Tokyo Electric workers are to begin work at the Fukushima Daiichi nuclear power plant to create underground frozen walls at the Unit 2 and Unit 3 turbine buildings on Wednesday. The utility is also digging wells across the compound to determine whether or not water is leaking directly from the reactor buildings.
Enormous amounts of coolant water is injected around the clock to prevent the melted nuclear fuel from overheating is leaking from the damaged reactor containment vessels and mixing with groundwater in the reactor buildings, turbine buildings, and various underground tunnels, before seeping into the ground and reaching the sea.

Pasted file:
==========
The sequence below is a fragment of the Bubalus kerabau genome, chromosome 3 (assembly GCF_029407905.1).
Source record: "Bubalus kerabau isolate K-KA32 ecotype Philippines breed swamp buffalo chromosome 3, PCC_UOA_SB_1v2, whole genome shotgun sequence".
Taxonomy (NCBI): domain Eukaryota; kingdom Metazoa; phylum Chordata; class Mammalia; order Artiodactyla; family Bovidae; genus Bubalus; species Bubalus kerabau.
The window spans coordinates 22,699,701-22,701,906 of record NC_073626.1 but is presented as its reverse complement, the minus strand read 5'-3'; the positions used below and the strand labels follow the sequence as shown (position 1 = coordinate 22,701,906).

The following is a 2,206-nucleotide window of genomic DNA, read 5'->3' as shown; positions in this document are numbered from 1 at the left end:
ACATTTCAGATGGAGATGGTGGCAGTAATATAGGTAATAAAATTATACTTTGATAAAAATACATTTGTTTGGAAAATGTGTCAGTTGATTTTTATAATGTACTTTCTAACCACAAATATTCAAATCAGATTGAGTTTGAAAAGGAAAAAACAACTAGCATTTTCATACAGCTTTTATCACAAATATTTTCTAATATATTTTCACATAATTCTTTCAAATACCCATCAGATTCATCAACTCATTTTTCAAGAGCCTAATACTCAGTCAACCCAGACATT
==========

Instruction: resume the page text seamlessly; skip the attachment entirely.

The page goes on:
The utility hopes that the ice walls will prevent highly radioactive wastewater from flowing into the ocean.
Workers will dig vertical holes which will house pipes to inject liquid coolant to create frozen walls to block the water. They will have to contend with cables and other obstructions in the tunnels which may hinder the work.
Workers are unable to access the underground tunnels due to the high radiation levels and the contaminated water, and will be forced to perform their work using remote-controlled cameras.
According to the schedule provided by TEPCO, workers are scheduled to finish installing the pipes by mid to late March.
Many outside experts have expressed skepticism as to whether or not the project will offer any real benefit, arguing that the technique has only ever been used on a small scale. There is even concern that the ice wall will drive the contaminated water even deeper underground.